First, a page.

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August 11, 1989

Pathology of Occupational Lung Disease

Author Affiliations

UCLA Medical Center Los Angeles, Calif

UCLA Medical Center Los Angeles, Calif

JAMA. 1989;262(6):840-841. doi:10.1001/jama.1989.03430060140046

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This book is a combined Canadian, American, and British text, almost two thirds of it dealing with diseases produced by the mineral dusts coal, silica, silicates, and asbestos. The remaining chapters are devoted to diseases caused by metals, including beryllium, synthetic mineral fibers, and allergic states and some miscellaneous conditions.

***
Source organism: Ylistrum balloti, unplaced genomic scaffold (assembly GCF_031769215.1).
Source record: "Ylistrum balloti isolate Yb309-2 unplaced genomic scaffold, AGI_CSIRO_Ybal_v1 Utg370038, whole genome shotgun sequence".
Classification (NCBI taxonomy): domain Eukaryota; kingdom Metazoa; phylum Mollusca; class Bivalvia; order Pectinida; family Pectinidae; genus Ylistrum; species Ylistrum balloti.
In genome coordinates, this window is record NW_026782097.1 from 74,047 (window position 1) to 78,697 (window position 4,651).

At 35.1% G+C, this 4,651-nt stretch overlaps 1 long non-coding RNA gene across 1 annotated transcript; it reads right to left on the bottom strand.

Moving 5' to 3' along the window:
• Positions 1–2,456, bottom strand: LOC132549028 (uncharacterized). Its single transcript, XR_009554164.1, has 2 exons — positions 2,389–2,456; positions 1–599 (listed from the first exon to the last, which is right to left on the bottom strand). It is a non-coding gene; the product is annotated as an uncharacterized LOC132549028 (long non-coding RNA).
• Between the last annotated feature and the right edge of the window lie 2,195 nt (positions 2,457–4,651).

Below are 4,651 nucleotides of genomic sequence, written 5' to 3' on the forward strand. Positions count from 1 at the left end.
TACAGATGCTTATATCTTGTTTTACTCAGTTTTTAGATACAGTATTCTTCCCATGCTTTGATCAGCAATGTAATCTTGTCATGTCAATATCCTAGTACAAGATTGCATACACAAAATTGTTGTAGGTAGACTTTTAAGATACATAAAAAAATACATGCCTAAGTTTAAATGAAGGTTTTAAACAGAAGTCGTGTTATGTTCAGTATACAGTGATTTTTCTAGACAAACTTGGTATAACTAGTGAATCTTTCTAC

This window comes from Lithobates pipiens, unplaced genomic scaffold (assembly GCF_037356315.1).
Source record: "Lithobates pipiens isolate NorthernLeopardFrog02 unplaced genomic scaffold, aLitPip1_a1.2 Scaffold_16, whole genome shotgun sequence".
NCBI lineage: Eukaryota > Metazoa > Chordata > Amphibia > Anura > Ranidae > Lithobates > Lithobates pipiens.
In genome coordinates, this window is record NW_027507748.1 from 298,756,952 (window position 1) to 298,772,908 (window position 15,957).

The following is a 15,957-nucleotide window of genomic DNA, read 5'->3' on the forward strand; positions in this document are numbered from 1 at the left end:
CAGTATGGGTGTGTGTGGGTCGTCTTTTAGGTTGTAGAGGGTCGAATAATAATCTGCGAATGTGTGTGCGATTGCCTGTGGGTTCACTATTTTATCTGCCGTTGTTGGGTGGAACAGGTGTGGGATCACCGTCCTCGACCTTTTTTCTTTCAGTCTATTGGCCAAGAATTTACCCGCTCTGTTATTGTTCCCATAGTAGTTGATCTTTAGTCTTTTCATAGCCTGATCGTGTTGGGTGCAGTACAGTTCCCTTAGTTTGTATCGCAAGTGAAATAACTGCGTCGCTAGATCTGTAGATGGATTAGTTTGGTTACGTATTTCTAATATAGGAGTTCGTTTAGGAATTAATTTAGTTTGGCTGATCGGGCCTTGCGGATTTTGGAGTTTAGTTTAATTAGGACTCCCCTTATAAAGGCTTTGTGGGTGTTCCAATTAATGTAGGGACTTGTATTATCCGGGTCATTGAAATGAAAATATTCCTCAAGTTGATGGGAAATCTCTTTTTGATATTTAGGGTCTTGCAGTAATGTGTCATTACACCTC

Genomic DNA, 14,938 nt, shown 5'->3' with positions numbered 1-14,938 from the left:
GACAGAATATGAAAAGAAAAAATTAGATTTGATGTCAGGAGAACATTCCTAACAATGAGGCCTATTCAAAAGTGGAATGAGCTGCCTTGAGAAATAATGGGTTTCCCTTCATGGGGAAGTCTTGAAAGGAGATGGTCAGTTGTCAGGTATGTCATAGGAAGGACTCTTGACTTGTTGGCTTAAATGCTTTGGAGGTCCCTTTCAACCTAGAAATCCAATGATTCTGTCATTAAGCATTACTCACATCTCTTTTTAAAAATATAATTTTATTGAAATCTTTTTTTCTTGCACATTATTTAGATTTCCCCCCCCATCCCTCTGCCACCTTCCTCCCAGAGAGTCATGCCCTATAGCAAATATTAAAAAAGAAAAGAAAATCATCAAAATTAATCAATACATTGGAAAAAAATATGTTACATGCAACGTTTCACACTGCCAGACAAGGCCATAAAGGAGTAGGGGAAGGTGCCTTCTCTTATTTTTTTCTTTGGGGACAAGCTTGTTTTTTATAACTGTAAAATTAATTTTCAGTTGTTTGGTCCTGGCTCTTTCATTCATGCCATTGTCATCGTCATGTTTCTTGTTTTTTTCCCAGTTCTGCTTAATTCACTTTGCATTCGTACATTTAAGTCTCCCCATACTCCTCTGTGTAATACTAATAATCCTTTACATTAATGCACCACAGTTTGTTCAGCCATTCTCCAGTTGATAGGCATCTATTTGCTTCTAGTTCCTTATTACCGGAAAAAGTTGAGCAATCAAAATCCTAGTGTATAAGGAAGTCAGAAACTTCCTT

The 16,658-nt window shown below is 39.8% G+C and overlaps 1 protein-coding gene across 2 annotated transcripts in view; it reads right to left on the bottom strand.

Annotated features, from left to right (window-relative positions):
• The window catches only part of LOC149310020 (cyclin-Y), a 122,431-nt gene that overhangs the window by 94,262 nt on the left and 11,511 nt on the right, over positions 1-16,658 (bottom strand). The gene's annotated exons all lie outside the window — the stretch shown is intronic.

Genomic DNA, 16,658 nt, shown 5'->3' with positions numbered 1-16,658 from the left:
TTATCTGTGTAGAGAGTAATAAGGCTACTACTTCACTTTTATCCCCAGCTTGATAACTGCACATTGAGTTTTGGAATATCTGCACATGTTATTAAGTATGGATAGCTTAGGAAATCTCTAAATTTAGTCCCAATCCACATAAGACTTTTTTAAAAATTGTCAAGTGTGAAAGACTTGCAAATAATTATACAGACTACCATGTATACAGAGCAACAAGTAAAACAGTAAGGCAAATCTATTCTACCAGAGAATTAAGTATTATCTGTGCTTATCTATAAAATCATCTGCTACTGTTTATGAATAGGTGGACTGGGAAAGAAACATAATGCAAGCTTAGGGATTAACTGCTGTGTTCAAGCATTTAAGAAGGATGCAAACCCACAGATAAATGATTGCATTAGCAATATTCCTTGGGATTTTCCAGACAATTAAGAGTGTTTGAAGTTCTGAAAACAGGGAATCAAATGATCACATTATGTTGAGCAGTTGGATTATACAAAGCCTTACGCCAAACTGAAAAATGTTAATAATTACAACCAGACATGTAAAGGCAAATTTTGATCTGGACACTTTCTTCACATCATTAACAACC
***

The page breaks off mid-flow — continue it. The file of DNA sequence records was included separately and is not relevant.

The book is introduced by a helpful chapter on methods for pathological examination in occupational lung disease, which includes general pathogenesis and basic gross and microscopic changes, and briefly touches on clinical features and the International Labour Office classification. There is a list of analytic techniques for foreign material, and I wish there had been some way of informing readers where to get these done. Insofar as the large lung section technique of Gough and Wentworth is used to illustrate many of the conditions throughout the book, I am surprised that the methodology of this useful technique is not described.